Service Charges & Estate Management Update – September 2015
7th October 2015
Simon v St Mildreds Court Residents Association Ltd  UKUT 0508 (LC)
The requisite consent of a majority of parties to vary a lease in accordance with s.37 of the 1987 Act must have been achieved at the date the application is issued.
The service charge provisions in the leases provided that the service charge shall be apportioned amongst lessees according to rateable values. The problem was that 3 of the 29 flats did not have a rateable value. On 10 June 2014 the landlord issued an application to vary the terms of the leases proposing that the service charge be paid equally between all lessees. By a letter of the same date (10 June 2014) the landlord invited the lessees to agree or disagree with the application which that day had been issued. Enclosed with the covering explanatory letter was a copy of the application and the proposed new terms of the lease as well as a piece of paper entitled “Agreement” which was to provide the lessees with an opportunity to accept or reject the proposal. A total of 23 lessees consented which, when added to the applicant freeholder, totalled 24 thereby garnering the requisite majority. The FTT was “satisfied on the balance of probability that informed consent to the variation had been given by 26 of the lessees and that none of the points raised affected the validity of the number of consents required to comply with the provisions of the 1987 Act.” One of the lessees appealed.
The respondent landlord submitted that whilst it was accepted that the consent of the requisite majority had not been obtained at the time when the application was issued on 10 June 2014, it had been obtained at the time when an application in relation to the hearing and at the time of the hearing itself which, as a matter of construction, was sufficient.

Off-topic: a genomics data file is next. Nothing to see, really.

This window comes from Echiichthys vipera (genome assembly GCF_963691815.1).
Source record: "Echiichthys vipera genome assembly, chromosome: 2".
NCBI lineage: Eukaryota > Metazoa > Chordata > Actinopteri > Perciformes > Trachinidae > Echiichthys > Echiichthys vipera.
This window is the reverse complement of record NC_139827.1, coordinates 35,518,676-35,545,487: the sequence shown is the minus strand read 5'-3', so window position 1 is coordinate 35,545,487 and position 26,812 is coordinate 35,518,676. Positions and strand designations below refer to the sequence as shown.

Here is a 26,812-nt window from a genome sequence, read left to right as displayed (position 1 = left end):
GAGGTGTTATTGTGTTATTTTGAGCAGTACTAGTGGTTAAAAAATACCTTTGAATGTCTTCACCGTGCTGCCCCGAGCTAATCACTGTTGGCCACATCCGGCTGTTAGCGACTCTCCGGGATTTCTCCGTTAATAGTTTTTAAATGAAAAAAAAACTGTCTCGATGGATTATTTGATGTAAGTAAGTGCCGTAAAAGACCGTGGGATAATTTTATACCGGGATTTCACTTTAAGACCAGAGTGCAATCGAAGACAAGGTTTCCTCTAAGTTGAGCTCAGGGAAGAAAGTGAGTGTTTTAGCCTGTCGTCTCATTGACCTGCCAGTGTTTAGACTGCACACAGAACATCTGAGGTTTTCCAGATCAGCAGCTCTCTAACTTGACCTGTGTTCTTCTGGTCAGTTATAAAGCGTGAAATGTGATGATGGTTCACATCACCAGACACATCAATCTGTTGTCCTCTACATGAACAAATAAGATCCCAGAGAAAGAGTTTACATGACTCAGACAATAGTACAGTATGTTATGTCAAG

The UT (HHJ Gerald) held that the consent of at least 75% of the total number of the parties concerned must have been obtained before the application was made because that is what the section says, specifically: “any such application shall only be made if” the requisite majority has approved. Marshall Dixon v Wellington Close Management Ltd  UKUT 95 (LC) applied.
Ingram v Church Commissioners for England  UKUT 0495(LC)
The VAT which the landlord had to pay to its managing agent in respect of the salaries of the agent’s caretaking staff was recoverable through the service charge as such VAT did not fall within the extra-statutory concession set out in VAT Notice 48 para.3.18.
A lease included an obligation on the part of the landlord to “employ such number of porters and staff as the Lessors shall from time to time think reasonable in and about the performance of the relevant covenants by the Lessors”. The relevant clause continued as follows: “the Lessors may pay to Porters and staff in addition to wages such allowances in respect of uniform rent food and maintenance as the Lessors shall from time to time determine And generally the Lessors may employ and pay such contractors agents or servants (including the Agent) and may incur such costs as they shall think necessary or desirable in and about the performance of the covenants and provisions of this Schedule”. The landlord sought to discharge its obligations under that clause by employing a managing agent, which in turn employed caretakers/staff in relation to the development of which the tenant’s flat formed part. The invoices submitted by the managing agent to the landlord included VAT on the salaries of the staff in question, and such VAT was included as part of the service charges sought to be recovered from the tenants. The issue was whether the relevant items of VAT included in the service charges fell within the extra-statutory concession set out in VAT Notice 48 para.3.18, which exempted “all mandatory service charges or similar charges paid by the occupants of residential property towards the upkeep of the dwellings or block of flats in which they reside and towards the provision of a warden, caretakers and people performing a similar function for those occupants”.